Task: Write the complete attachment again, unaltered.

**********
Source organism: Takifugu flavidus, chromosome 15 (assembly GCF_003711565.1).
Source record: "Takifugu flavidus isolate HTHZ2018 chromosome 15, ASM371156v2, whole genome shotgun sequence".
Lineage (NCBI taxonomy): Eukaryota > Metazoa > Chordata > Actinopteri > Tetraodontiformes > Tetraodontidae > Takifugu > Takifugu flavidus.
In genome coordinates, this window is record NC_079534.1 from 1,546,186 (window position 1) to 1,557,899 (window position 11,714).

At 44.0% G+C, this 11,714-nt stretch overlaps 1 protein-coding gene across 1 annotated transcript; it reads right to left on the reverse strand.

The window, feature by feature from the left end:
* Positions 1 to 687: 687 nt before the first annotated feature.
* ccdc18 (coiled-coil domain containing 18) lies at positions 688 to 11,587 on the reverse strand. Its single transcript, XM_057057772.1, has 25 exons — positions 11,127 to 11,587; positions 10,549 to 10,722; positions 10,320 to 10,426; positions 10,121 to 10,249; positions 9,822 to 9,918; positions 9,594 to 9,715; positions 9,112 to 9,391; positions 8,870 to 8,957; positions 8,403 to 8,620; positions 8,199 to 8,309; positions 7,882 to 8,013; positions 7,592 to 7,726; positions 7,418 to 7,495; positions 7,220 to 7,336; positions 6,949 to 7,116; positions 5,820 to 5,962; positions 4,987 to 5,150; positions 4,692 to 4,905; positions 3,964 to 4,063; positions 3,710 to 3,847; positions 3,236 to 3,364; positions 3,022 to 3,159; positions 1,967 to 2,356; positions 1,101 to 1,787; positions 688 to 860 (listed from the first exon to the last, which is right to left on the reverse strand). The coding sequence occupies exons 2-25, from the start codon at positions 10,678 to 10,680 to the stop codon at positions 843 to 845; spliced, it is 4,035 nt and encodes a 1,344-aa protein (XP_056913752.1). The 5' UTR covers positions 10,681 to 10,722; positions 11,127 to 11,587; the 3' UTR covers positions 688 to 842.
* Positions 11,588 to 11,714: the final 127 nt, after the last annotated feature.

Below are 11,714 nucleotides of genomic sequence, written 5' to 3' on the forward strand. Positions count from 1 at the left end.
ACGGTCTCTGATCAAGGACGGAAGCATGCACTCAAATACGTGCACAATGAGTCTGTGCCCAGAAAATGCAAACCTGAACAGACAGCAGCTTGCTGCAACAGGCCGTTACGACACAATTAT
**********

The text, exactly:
Source organism: Takifugu flavidus, chromosome 15 (assembly GCF_003711565.1).
Source record: "Takifugu flavidus isolate HTHZ2018 chromosome 15, ASM371156v2, whole genome shotgun sequence".
Lineage (NCBI taxonomy): Eukaryota > Metazoa > Chordata > Actinopteri > Tetraodontiformes > Tetraodontidae > Takifugu > Takifugu flavidus.
In genome coordinates, this window is record NC_079534.1 from 1,546,186 (window position 1) to 1,557,899 (window position 11,714).

At 44.0% G+C, this 11,714-nt stretch overlaps 1 protein-coding gene across 1 annotated transcript; it reads right to left on the reverse strand.

The window, feature by feature from the left end:
* Positions 1 to 687: 687 nt before the first annotated feature.
* ccdc18 (coiled-coil domain containing 18) lies at positions 688 to 11,587 on the reverse strand. Its single transcript, XM_057057772.1, has 25 exons — positions 11,127 to 11,587; positions 10,549 to 10,722; positions 10,320 to 10,426; positions 10,121 to 10,249; positions 9,822 to 9,918; positions 9,594 to 9,715; positions 9,112 to 9,391; positions 8,870 to 8,957; positions 8,403 to 8,620; positions 8,199 to 8,309; positions 7,882 to 8,013; positions 7,592 to 7,726; positions 7,418 to 7,495; positions 7,220 to 7,336; positions 6,949 to 7,116; positions 5,820 to 5,962; positions 4,987 to 5,150; positions 4,692 to 4,905; positions 3,964 to 4,063; positions 3,710 to 3,847; positions 3,236 to 3,364; positions 3,022 to 3,159; positions 1,967 to 2,356; positions 1,101 to 1,787; positions 688 to 860 (listed from the first exon to the last, which is right to left on the reverse strand). The coding sequence occupies exons 2-25, from the start codon at positions 10,678 to 10,680 to the stop codon at positions 843 to 845; spliced, it is 4,035 nt and encodes a 1,344-aa protein (XP_056913752.1). The 5' UTR covers positions 10,681 to 10,722; positions 11,127 to 11,587; the 3' UTR covers positions 688 to 842.
* Positions 11,588 to 11,714: the final 127 nt, after the last annotated feature.

Below are 11,714 nucleotides of genomic sequence, written 5' to 3' on the forward strand. Positions count from 1 at the left end.
ACGGTCTCTGATCAAGGACGGAAGCATGCACTCAAATACGTGCACAATGAGTCTGTGCCCAGAAAATGCAAACCTGAACAGACAGCAGCTTGCTGCAACAGGCCGTTACGACACAATTAT